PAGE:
McGeoghan v. Kelly & Ors  IECA 123 should be treated as referable only to their own facts and that ultimately the High Court decisions in those cases were overturned because of a paucity of evidence and not because of pleading issues;
iv. There is already uncontroverted evidence about measurements and such evidence forms the core of the factual matters he wishes to advance;
v. No prejudice to the defendant has been identified and therefore the concerns about trial by ambush do not arise.
18. I am satisfied that the existing pleadings do not, contrary to the ingenious submissions of counsel, identify the cause of action now sought to be made. The defendant did not and could not have had any idea of the nature of this allegation. Indeed, the plaintiff’s counsel had no idea of this allegation until the plaintiff was cross examined. It is therefore an utterly new allegation that was never part of the case and which is not contained within the pleadings.
19. One can test that proposition simply by asking the question whether, having read the pleadings, a person would know that it was alleged that the accident happened because the defendant failed to prevent him injecting through the bars rather than over the bars, while knowing the plaintiff could not reach over the bars due to his small stature. Even the most careful reader of the Summons could not have deduced this was the case against the defendant.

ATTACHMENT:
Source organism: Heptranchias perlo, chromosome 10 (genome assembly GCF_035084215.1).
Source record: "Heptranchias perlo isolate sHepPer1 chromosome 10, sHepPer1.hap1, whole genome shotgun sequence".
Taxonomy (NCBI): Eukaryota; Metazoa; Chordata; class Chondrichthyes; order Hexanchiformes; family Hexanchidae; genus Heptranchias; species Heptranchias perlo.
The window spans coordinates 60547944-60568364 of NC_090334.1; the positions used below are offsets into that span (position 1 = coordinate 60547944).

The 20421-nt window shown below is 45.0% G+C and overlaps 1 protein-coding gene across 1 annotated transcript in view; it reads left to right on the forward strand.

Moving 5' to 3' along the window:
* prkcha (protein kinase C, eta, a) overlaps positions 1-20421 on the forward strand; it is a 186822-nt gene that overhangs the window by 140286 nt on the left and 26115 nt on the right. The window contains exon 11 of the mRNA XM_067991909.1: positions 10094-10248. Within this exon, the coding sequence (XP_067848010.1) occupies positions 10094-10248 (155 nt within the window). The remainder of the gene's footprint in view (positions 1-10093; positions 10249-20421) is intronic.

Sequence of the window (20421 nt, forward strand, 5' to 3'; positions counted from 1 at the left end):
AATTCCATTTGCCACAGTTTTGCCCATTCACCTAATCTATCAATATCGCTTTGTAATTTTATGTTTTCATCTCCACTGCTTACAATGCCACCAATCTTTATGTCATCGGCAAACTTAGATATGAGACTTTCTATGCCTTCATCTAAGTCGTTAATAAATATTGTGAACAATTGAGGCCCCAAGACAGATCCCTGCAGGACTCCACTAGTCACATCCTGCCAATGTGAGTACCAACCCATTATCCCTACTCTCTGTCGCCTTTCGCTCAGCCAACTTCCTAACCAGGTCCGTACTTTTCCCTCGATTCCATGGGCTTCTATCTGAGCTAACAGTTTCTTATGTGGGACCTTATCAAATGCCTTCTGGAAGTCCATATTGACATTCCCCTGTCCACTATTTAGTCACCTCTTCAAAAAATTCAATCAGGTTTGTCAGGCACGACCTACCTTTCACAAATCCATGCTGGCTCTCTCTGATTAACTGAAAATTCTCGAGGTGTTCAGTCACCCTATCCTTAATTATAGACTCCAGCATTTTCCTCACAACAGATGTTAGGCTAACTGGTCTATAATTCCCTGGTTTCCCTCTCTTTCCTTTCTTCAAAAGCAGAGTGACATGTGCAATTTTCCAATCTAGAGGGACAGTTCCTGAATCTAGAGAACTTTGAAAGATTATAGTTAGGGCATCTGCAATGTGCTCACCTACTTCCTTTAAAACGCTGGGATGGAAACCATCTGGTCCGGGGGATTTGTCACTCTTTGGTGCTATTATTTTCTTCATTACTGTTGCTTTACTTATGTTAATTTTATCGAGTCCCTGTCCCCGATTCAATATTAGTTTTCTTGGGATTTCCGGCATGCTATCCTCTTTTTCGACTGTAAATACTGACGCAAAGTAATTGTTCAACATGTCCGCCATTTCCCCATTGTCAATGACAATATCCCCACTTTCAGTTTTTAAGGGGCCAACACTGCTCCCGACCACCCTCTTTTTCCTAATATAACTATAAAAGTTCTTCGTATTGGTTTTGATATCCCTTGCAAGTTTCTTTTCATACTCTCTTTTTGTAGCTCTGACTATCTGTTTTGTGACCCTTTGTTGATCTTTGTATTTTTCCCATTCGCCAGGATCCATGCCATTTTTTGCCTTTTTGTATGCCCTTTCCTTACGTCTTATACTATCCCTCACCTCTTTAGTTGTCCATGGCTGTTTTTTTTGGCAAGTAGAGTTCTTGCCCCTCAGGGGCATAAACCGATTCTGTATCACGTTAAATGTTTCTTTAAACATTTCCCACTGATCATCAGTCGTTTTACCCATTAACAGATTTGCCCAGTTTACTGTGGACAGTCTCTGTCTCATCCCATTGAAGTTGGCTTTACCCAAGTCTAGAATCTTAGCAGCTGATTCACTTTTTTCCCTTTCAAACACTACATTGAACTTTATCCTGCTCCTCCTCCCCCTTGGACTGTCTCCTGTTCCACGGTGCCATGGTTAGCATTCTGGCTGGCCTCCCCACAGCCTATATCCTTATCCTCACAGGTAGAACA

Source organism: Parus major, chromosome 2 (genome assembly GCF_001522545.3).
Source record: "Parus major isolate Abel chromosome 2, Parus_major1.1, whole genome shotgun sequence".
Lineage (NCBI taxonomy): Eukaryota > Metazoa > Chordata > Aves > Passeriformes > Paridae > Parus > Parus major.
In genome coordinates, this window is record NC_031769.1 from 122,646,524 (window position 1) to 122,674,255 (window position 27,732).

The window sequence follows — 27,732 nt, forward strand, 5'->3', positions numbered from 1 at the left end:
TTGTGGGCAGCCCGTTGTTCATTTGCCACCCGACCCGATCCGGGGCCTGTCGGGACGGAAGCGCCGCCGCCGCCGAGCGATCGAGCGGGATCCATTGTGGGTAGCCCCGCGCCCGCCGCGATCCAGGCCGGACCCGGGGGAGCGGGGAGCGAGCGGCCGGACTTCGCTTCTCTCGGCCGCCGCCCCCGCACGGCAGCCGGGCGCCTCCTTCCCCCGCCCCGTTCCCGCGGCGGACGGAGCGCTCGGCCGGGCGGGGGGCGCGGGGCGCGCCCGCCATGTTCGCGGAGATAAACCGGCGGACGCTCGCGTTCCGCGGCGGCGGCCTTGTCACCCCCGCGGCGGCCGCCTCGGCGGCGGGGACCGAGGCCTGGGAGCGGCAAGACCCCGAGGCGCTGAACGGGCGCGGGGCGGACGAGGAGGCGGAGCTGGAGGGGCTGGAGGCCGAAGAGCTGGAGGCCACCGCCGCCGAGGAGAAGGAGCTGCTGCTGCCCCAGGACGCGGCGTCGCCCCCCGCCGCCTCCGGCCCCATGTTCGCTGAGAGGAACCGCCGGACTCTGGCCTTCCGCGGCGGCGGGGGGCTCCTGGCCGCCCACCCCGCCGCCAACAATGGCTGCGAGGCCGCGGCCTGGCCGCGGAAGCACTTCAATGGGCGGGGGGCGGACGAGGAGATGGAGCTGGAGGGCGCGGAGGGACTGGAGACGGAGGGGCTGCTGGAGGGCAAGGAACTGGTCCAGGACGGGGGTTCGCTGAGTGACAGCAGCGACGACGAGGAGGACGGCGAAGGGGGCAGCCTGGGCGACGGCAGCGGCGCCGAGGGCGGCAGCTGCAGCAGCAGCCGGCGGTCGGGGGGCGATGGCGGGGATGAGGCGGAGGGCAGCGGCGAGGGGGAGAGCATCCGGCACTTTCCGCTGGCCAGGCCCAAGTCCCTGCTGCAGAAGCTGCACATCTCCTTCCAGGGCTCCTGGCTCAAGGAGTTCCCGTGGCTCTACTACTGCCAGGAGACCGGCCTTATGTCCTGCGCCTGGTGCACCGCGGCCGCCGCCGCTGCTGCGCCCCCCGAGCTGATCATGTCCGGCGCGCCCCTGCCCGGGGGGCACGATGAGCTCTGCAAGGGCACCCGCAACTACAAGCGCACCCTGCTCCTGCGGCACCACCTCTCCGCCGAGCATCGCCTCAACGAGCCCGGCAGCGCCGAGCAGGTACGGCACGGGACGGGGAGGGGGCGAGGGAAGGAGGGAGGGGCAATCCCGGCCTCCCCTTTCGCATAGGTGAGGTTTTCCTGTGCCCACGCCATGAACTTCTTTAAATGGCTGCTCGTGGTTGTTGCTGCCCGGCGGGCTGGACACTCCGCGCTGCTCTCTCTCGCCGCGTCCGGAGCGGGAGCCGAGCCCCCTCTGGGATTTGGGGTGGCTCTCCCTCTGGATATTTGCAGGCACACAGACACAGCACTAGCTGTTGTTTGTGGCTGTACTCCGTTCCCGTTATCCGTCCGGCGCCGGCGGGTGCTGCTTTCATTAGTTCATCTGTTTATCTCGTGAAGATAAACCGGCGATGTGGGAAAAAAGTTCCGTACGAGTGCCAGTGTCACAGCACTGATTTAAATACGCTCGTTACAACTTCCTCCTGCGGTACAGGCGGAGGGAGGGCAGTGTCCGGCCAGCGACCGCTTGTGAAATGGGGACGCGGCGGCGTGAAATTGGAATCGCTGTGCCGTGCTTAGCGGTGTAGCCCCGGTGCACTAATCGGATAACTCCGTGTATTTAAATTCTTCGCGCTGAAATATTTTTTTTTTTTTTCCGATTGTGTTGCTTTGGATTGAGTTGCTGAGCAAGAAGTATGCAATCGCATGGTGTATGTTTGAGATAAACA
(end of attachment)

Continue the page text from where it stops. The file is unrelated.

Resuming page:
20. Next, counsel for the plaintiff argues that although it was not part of the case, the new argument ought to be permitted because it arose out of cross examination. I do not accept that this means that the rules in relation to the requirement to fully plead and particularise a case may be dispensed with. At paragraph 25 of the judgement McGeoghan, Noonan J.observed:
“It seems to me therefore inescapable that the trial judge found the defendants liable on a case never actually either pleaded or made by the plaintiff. It was instead something that, almost incidentally, arose from the evidence. It is of course trite to say that the pleadings define the issues between the parties but in a case such as the present, it is important that sight not be lost of that fundamental tenet of our law. Although this remains true for all classes of litigation, it is particularly important in the context of personal injuries litigation since the passing of the Civil Liability and Courts Act, 2004 and in particular sections 10-13 of that Act.”
21. The mere fact that in that case the new claim arose out of evidence given in the case did not alter the approach of the Court of Appeal.
22. The purpose of pleadings is so that each side knows the nature of the case being made against them. It is the duty of the solicitor to elicit the facts from the client, to instruct counsel and for the pleadings to be based on those instructions. If a client chooses not to give proper and full instructions, he or she must bear the responsibility for that if the case pleaded does not reflect the evidence they give. This remains the case whether that evidence is given in direct or cross-examination.
23. A further argument was made by counsel for the plaintiff that the Court of Appeal decisions referred to above ought only be applied if I find the facts are analogous or similar in the instant case. I consider that to be an erroneous submission. There is a clear identification in those decisions of the applicable principles in relation to pleadings, and the necessity of clarity in respect of same. Those principles apply irrespective of the particular nature of the factual dispute between the parties.